Wyoming Commissioner: Long-Term Care Insurance Concerns Warrant Regulatory Scrutiny
January 10, 2022
A note from AgentSync: The Commissioners’ Corner is an ongoing series where the AgentSync blog team invites state insurance commissioners to share their unique perspectives on industry regulation. While we often speak about a nationwide insurance perspective, each state has a culture of regulation specific to their state’s politics, attitudes, and demographics.
This blog aims to provide insight into state-level insurance concerns; it isn’t legal advice, a crystal ball on regulation, or an editorial endorsement by the AgentSync team.
This week’s Commissioners’ Corner is brought to you by Wyoming’s Commissioner of Insurance, Jeff Rude.
Thank you for the opportunity to comment on a topic that has been discussed a great deal among NAIC member states. A brief description of the history of long-term care insurance (LTCI) may help readers better understand what has brought about some needed changes in Wyoming.
The first LTCI policies were introduced in the 1960s. The concept was simple – help people pay for expenses like nursing home care or home health care, if needed, over the long term as they age. LTCI is great in theory; however, as insurance regulators and the industry can speak from experience, there have been some unforeseen issues along the way.
The Wyoming Department of Insurance’s long-term care authority for pricing was established in regulations and it simply stated that the benefits under the individual LTCI policies had to be deemed reasonable in relation to premiums provided and an expected loss ratio of at least 60 percent. However, over time, companies requesting rate increases were operating with loss ratios well into the 90th percentile and, in extreme cases, some companies were even operating at a loss with ratios well above 100 percent.
Wyoming is the least populated state in the nation, and yet it was bearing a disproportionate burden as the massive rate increases passed on to the consumer have not been spread equally among the states. Several states statutorily capped increases at 15 percent per year while other states have been shouldering the burden of the majority of the rate increases. However, some states, like Wyoming, did not have the rate-setting authority needed to protect their consumers from the large rate increase requests from the LTCI industry. There were even instances where companies filed rate increase requests in excess of 125 percent annually.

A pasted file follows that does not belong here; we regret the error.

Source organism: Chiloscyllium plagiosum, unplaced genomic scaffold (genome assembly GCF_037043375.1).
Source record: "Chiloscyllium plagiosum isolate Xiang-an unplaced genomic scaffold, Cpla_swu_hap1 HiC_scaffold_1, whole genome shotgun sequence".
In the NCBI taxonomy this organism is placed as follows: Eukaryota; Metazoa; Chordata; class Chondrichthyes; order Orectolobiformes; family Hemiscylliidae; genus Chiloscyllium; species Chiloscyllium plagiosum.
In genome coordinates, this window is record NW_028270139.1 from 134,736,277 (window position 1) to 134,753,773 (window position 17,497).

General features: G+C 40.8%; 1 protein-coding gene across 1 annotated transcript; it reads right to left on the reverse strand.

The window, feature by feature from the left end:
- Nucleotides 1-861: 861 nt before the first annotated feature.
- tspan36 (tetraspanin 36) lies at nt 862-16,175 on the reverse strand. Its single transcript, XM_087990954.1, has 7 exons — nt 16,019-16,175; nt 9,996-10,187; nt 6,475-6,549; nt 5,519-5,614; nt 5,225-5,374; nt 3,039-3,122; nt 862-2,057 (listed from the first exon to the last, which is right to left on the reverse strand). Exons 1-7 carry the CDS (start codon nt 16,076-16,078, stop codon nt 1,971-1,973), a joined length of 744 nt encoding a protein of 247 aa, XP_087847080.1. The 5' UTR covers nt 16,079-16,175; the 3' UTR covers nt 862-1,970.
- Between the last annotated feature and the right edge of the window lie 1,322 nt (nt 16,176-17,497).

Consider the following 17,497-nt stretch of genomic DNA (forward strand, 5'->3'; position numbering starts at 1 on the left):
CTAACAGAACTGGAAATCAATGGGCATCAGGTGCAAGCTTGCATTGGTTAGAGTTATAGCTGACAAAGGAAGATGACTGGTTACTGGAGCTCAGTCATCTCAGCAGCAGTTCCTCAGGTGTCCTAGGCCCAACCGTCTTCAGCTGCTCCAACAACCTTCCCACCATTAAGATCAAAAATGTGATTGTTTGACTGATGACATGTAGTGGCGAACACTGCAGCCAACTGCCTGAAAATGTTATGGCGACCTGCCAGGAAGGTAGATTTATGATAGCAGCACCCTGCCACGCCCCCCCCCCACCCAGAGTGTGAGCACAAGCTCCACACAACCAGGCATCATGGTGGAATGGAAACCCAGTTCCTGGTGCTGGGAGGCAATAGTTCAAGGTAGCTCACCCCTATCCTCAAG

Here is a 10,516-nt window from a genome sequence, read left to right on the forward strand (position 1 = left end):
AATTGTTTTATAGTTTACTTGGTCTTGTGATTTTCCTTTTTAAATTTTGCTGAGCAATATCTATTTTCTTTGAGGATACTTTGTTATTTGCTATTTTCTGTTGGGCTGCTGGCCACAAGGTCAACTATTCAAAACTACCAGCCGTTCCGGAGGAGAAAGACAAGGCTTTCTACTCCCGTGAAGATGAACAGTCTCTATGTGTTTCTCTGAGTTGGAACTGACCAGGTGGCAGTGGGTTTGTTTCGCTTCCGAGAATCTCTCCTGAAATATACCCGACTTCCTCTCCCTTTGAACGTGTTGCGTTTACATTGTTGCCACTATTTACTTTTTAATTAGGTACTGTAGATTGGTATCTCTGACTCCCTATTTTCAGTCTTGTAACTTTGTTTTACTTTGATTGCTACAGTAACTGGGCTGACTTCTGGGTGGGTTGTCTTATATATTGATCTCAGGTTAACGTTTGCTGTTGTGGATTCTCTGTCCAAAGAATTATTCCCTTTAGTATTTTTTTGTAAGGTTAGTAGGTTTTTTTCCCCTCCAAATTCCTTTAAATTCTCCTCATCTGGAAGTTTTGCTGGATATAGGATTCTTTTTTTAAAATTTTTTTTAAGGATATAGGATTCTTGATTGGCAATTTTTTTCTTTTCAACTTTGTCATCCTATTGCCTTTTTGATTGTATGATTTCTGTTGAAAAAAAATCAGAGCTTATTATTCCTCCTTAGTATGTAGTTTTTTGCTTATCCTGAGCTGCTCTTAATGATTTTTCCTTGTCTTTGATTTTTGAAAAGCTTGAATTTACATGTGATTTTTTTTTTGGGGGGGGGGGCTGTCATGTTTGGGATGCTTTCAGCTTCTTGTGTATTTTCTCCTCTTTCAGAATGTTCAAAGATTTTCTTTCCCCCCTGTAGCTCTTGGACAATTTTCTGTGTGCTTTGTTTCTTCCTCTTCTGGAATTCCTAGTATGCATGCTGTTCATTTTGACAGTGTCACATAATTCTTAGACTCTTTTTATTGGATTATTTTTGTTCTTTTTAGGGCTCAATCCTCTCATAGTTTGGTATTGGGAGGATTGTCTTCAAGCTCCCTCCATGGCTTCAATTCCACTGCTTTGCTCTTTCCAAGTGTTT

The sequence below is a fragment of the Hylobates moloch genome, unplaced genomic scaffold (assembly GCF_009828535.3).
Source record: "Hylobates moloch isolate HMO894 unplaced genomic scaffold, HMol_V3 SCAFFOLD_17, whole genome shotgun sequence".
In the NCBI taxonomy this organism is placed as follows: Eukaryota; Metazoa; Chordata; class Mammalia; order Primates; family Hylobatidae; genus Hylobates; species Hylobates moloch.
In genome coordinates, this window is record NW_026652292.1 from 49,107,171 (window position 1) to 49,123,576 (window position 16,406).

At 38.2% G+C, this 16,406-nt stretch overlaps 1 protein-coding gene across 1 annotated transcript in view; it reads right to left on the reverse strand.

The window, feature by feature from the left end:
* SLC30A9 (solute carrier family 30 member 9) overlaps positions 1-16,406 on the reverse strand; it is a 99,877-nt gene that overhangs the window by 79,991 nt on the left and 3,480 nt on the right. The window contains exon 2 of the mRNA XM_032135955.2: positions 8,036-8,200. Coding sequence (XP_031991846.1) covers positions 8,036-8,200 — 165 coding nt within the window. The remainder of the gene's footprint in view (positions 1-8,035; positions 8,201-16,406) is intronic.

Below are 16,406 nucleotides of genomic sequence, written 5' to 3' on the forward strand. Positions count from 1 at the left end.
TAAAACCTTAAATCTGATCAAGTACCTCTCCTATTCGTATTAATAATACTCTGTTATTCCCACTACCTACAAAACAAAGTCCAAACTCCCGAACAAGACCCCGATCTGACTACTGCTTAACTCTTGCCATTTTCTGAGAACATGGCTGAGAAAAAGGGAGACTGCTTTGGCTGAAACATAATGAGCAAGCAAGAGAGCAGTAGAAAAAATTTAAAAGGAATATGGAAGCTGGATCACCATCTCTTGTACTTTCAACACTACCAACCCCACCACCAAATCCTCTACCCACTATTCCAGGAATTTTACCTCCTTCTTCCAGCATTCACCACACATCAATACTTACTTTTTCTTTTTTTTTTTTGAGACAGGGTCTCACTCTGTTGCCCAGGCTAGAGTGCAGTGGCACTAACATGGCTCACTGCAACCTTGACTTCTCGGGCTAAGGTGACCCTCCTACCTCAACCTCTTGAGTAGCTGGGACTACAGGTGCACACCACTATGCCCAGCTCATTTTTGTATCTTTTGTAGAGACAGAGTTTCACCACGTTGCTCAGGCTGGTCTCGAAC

In those circumstances, the Wyoming Department of Insurance took the position of asking the company to split the rate increase requests above 50 percent to consumers over a period of two or three years. That compromise offered some relief for consumers, however, it still resulted in rate increases of around 25 to 30 percent annually. For some Wyoming policyholders, those increases were just too much to bear. In a best-case scenario, it would force consumers to accept reduced benefit options and drop their inflation protection. Unfortunately, many consumers found it necessary to cancel their policies entirely.
While no insurance department wants to see a company have solvency issues or fail entirely, the goal at the forefront of the Wyoming Insurance Department is consumer protection. This protection includes affordable insurance products for all Wyoming residents.
In 2020, the Wyoming Insurance Department worked with the Wyoming Legislature on the issue
of rate increases in LTCI. Legislators had been contacted over the preceding year or two with concerns from constituents and in some cases even experienced the rate increase situation themselves.
Effective July 1, 2020, the Wyoming statute was amended to provide that all LTCI premium rate increases would be subject to the approval of the commissioner. This statute has begun a turning point for long-term care rate increases to policyholders in Wyoming. Instead of just accepting that the loss ratio rate was above 60 percent, the department can now drill down to the specific ratios for Wyoming. The department can ask more questions and make more informed decisions.
Finally, the insurance department has set a cap limit of 15 percent on the majority of rate increases so Wyoming consumers will not be charged more than consumers in states with statutory caps. Each rate increase request is weighed by the department. While consumer protection is still our No. 1 goal, the department acknowledges that these products need to continue to be sold and the companies that sell and service these policies need to be able to survive.
We are also watching with great interest the advances made in the industry going forward as the United States population ages. Decision-makers are considering short-term care policies that can be purchased for shorter stays in nursing homes, and the industry is working with consumer groups about ways they can assist in keeping people in their homes longer.
Some discussions have even centered on rating incentives for consumers for installing grab bars, using lower-level motion-triggered lighting, developing more comprehensive health programs, and having their homes evaluated for safety by trained professionals.
There are new innovations being suggested and presented all the time. Now, instead of having an adversarial relationship, the long-term care industry, with the support of state insurance departments and other consumer groups, is trying to work together in the best interest of the consumer.